A moratorium on disconnecting electricity expires today, March 31, and cutoffs may start on April 1 for Board of Public Utilities customers.
The BPU recently urged customers who have fallen behind on their electric bills to get in touch with the BPU billing or customer service office at 913-573-9190 before their electricity is cut off. There are several repayment plans available for customers, according to a BPU news release.
The BPU lobby is currently closed to in-person business because of COVID-19, and BPU offices will be closed for the spring holiday on Friday, April 2. Telephone 913-573-9190 is recommended to reach the customer service office.
The BPU also encouraged customers who need assistance in paying their bills to sign up with the Kansas Emergency Rental Assistance (KERA) program, that is run through the Kansas Housing Resources Corp. at the state level. Both tenant and landlord apply together for this program in a joint application. If approved, the landlord or service provider receive funds directly from KHRC.
Those eligible for this program include renters who were experiencing financial hardships because of the COVID-19 pandemic. The program was funded through the Coronavirus Response and Relief Supplemental Appropriations Act of 2021.
Eligible for the program are tenants who rent their home, tenants whose 2020 household income did not exceed 80 percent of the area’s median income, households where at least one member was experiencing documented financial hardship as a result of the pandemic, or at least one member of the household is uncertain of where they will stay or may become homeless without housing assistance.
For more information on the KERA program, visit https://kshousingcorp.org/emergency-rental-assistance/.
Assistance with utility bills also was a topic during a recent CARES Act funding update at a Unified Government Committee meeting on March 22.
Crystal Sprague, who led the CARES Act local committee, said that the federal aid from the CARES Act was eligible for spending through March 1. That program sent dollars to the local communities that then distributed them through charities to assist in COVID-19 hardships.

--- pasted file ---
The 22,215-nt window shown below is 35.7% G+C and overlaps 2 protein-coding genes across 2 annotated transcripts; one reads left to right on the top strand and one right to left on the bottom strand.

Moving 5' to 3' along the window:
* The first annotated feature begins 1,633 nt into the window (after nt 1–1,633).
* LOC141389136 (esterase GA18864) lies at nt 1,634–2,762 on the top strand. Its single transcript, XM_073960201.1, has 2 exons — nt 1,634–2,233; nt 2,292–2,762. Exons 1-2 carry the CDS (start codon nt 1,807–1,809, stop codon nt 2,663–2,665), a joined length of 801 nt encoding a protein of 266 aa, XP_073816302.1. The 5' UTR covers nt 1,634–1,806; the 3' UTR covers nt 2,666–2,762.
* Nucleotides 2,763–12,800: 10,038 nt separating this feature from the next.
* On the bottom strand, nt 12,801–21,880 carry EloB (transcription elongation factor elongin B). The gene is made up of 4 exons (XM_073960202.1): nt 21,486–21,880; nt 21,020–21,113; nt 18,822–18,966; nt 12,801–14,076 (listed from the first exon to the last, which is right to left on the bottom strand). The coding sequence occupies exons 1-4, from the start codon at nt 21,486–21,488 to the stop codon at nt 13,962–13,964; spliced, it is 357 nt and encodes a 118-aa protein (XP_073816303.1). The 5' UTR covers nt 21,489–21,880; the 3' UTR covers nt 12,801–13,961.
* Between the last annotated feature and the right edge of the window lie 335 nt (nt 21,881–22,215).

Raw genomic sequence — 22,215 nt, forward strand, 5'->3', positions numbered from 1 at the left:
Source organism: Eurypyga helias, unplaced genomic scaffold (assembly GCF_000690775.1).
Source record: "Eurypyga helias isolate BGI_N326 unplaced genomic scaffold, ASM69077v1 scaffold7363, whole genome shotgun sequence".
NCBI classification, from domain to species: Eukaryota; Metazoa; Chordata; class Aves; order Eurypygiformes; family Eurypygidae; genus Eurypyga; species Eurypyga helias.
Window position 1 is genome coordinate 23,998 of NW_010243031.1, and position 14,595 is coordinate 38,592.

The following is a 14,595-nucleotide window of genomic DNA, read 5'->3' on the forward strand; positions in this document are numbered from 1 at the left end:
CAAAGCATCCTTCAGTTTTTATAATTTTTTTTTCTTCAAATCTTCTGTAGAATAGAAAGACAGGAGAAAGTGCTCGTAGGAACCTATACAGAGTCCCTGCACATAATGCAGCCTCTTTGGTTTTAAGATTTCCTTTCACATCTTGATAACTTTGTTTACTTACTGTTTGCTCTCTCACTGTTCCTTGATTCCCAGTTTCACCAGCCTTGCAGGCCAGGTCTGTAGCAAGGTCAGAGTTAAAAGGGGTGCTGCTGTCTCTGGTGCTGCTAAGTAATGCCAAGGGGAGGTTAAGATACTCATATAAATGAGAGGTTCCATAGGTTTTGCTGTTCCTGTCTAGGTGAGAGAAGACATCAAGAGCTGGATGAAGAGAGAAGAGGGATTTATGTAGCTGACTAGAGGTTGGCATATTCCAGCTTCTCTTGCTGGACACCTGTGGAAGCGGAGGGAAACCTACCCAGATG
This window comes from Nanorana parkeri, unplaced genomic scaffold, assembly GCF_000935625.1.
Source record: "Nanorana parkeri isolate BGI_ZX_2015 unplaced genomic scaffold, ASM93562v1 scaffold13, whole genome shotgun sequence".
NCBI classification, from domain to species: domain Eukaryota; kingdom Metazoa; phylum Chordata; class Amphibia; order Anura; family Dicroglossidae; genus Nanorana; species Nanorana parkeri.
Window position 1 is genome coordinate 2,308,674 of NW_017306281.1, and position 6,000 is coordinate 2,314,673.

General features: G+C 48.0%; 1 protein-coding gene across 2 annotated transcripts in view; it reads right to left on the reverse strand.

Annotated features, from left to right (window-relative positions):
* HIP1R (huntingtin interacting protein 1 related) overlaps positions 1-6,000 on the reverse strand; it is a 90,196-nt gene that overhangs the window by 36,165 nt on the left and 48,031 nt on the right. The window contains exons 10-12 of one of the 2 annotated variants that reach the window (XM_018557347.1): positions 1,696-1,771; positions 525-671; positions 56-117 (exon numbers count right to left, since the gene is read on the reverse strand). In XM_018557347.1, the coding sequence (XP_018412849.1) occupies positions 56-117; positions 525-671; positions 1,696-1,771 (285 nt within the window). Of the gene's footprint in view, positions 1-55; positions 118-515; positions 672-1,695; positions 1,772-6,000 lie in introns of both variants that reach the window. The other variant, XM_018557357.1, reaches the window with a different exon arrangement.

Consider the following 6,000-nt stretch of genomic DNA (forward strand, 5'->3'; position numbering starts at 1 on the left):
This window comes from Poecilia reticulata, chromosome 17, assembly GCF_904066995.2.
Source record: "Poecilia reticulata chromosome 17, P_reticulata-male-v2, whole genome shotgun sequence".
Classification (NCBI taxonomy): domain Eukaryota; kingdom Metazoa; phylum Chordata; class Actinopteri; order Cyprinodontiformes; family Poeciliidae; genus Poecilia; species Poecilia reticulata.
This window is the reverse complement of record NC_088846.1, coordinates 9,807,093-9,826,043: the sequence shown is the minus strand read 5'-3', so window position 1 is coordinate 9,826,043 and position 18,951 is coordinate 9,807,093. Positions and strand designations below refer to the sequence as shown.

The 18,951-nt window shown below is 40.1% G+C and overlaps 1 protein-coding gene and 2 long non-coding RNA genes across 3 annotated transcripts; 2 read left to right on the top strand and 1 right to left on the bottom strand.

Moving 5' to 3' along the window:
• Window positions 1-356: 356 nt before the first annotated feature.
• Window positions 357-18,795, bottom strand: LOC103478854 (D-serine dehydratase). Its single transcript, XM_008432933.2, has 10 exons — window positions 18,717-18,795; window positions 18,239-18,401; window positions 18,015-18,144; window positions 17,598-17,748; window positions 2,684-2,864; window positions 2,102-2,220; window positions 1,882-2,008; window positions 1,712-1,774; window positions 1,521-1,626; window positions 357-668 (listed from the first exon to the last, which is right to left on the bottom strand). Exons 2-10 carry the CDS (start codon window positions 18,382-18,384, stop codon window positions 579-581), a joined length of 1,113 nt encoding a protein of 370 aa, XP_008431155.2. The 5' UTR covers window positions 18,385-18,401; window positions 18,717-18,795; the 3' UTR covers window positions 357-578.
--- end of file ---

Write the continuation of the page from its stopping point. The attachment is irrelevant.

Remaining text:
Sprague said another round of funding, the American Rescue Plan, did not send dollars to Wyandotte County organizations to distribute in programs designed by the community, in the same manner as the CARES Act.
Wyandotte County was estimated by the National Association of Counties to receive about $89 million through the American Rescue Plan in direct federal aid.
Some Wyandotte County residents will be eligible for assistance under the American Rescue Plan’s programs at the state level, according to Sprague.
One of these programs was KERA, she said, available through the state of Kansas. It covers rental and utility assistance.
The application is online and available to anyone who might need the services, she said.
Several community agencies are helping residents with this application process, as it is not easy, and it requires electronic applications, Sprague said. Several community agencies are working together with the Housing Authority on it to help residents, she added.
There are many steps required to prove applicants are not receiving funding from any other sources, and to show they are needy because of COVID-19 issues, she added.
The money is there, and she encouraged residents who need it to get online, apply or contact the United Way (telephone 2-1-1-) or Avenue of Life to see if they can help them fill out the applications.
Sprague said that through the Kansas eviction prevention program, funded through the state in the first round of federal assistance, there were 315 households in Wyandotte County that were found eligible for assistance. About $806,000 of rental and utility assistance came to local homes through the first round of funding in that program, she said.